Saturday 3 December 2016

Confusion as Hogan insists 'property tax' will happen

Paul Melia and Fionnan Sheahan

Published 02/06/2011 | 05:00

Environment Minister Phil Hogan. Photo: Collins
Environment Minister Phil Hogan. Photo: Collins

Environment Minister Phil Hogan insisted last night that a new flat-rate household charge -- a precursor to a property tax -- would come in next year.

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The minister's statement of intent came following confusion created by Taoiseach Enda Kenny and Tanaiste Eamon Gilmore, both of whom said no formal decision had been made.

The household charge will be used to pay for local services and will ultimately be replaced by a full property tax based on the value of the home.

The Government will also bring a separate water charge, once houses are metered. But the details of this rollout will also have to be sorted out by the Government.

Following the split over Enterprise Minister Richard Bruton's proposals to cut wages for low-paid workers, the Coalition was again forced to deny a clash between Fine Gael and the Labour Party.

Despite Mr Hogan clearly signalling a new property tax-style charge would be introduced from January 1, 2012, Mr Kenny and Mr Gilmore were giving off different signals -- saying no decision had been made.

Doubts

In the latest example of muddled government communications, Mr Kenny failed to back Mr Hogan after Mr Gilmore cast doubts over the new tax.

When asked about the proposals, Mr Gilmore said the Government had not considered a household charge.

"What is in the Programme for Government is a proposal in relation to metering for water. The proposals on how that might be implemented has not yet been finalised by Government," he said.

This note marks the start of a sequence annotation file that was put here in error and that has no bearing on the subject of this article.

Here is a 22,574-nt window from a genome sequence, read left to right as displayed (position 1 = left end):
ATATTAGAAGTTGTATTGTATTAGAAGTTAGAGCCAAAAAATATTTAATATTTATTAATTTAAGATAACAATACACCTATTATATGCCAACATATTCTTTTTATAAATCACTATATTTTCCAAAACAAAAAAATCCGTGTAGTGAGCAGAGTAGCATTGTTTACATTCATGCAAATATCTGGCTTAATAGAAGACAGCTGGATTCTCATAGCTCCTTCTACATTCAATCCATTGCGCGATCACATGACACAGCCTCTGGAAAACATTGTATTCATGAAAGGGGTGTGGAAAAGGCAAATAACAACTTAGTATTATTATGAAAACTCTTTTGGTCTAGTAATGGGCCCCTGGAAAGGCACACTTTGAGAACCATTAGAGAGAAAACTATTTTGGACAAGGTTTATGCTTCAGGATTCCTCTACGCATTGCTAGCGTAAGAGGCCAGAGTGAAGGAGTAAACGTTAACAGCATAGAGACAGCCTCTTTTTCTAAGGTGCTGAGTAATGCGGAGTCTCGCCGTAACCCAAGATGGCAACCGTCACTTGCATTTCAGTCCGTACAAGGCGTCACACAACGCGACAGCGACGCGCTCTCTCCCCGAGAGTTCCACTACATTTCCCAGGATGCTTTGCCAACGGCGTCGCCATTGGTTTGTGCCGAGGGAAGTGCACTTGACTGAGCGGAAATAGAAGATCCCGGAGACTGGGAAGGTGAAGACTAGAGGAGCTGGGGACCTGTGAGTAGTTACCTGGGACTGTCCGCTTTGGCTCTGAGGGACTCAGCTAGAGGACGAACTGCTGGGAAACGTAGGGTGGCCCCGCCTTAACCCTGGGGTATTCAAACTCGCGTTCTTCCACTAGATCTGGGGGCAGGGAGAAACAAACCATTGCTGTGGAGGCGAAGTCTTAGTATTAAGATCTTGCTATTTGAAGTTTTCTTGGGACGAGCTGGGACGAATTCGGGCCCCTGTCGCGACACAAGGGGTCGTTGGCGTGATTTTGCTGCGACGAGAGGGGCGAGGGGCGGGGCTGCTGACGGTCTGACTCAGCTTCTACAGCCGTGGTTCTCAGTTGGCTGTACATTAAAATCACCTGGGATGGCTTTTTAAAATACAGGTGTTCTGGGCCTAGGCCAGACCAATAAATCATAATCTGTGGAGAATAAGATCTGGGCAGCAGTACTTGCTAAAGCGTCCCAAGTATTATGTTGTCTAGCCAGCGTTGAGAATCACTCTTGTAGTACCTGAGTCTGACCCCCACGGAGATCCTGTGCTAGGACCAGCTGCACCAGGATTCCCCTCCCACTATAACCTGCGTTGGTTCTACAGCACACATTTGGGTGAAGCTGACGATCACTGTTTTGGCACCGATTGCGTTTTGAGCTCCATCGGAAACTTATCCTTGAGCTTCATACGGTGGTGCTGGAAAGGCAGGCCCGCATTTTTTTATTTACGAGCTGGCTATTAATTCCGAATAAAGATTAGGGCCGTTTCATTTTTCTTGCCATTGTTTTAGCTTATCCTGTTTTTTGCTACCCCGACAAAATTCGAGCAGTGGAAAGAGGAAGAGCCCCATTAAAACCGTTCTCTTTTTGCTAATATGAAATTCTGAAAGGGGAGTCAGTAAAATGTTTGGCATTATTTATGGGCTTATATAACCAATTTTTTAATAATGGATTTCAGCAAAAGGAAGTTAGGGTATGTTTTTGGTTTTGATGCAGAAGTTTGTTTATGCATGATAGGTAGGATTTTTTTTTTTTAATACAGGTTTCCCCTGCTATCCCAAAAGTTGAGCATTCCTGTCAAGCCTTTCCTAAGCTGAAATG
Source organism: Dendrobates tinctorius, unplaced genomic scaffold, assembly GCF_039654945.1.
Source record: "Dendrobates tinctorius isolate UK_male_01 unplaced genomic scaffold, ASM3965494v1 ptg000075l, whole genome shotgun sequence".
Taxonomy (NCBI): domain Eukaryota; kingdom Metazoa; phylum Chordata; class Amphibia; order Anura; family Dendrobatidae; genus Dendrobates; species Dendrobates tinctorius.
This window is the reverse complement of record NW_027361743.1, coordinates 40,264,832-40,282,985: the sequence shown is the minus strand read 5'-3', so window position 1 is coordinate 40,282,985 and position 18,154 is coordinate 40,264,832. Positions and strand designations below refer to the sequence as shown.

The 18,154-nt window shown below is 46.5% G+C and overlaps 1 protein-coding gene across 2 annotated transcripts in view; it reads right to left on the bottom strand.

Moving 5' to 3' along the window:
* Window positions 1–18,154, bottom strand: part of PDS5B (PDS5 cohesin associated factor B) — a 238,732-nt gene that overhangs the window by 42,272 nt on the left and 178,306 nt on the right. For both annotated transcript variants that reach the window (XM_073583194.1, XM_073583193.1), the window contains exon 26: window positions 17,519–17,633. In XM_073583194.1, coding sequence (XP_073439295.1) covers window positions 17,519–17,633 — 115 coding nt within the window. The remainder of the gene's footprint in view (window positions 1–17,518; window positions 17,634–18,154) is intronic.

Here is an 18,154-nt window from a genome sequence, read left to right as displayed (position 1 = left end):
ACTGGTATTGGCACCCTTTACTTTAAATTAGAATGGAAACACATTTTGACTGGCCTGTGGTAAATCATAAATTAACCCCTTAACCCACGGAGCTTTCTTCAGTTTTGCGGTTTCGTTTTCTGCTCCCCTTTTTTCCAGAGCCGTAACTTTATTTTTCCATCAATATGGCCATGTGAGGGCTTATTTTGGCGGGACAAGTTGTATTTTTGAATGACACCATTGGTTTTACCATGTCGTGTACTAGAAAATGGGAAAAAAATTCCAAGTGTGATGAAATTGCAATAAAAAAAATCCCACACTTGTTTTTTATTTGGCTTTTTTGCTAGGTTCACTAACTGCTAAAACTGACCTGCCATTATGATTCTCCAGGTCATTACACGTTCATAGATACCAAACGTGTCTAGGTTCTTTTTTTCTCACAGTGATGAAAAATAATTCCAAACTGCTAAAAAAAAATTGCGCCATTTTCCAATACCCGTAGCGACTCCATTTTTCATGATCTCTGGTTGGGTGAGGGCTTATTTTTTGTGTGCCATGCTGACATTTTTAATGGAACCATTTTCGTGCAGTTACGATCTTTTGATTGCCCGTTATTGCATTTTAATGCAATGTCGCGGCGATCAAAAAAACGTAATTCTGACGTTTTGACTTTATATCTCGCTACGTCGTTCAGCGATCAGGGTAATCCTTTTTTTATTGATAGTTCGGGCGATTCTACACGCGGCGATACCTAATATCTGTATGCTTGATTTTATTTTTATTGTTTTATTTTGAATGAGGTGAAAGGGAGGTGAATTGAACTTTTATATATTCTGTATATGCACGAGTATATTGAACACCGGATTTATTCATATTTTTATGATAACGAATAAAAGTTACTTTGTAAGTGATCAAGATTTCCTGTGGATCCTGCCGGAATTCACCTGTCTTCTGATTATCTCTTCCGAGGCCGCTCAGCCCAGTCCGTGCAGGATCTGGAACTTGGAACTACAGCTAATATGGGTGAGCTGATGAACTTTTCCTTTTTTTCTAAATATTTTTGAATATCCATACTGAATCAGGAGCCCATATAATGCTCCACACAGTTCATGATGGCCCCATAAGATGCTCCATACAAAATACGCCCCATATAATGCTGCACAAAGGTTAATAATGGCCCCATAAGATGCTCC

Mr Kenny sided with the Tanaiste rather than supporting his Environment Minister's statement when asked if the charge would come in next year.

"The Government has not made a decision in regard to this yet and when the Government do make a decision on that, obviously everybody will know about it," he said.

"What we signalled here through the Minister for the Environment was the Government's intention of following through on the Programme for Government and the conditions that are attached to the EU/IMF bailout."

However, Mr Hogan said there was no change in his position -- with his spokesman reiterating that it was "the minister's intention to introduce a household charge in January next, pending Cabinet approval".

Mr Hogan continued to insist the new so-called household charge was not a combination of a property tax and a water charge.

He said the EU/IMF deal required the Government to introduce a property tax next year, which would be based on the value of a site.

Until sites were valued, an interim property tax -- the household charge -- would be put in place.

The money generated would be used to fund services provided by local authorities such as libraries, fire services and street lighting, but he admitted that some could be used to fund the water-metering programme which will begin next year.

"The household charge is a charge on each household for the purpose of providing money for local services," Mr Hogan told the Irish Independent.

"There'll be no flat-rate water charge. The only time you'll have a charge on water is when the metering programme comes to a conclusion in 2013/2014."

Irish Independent

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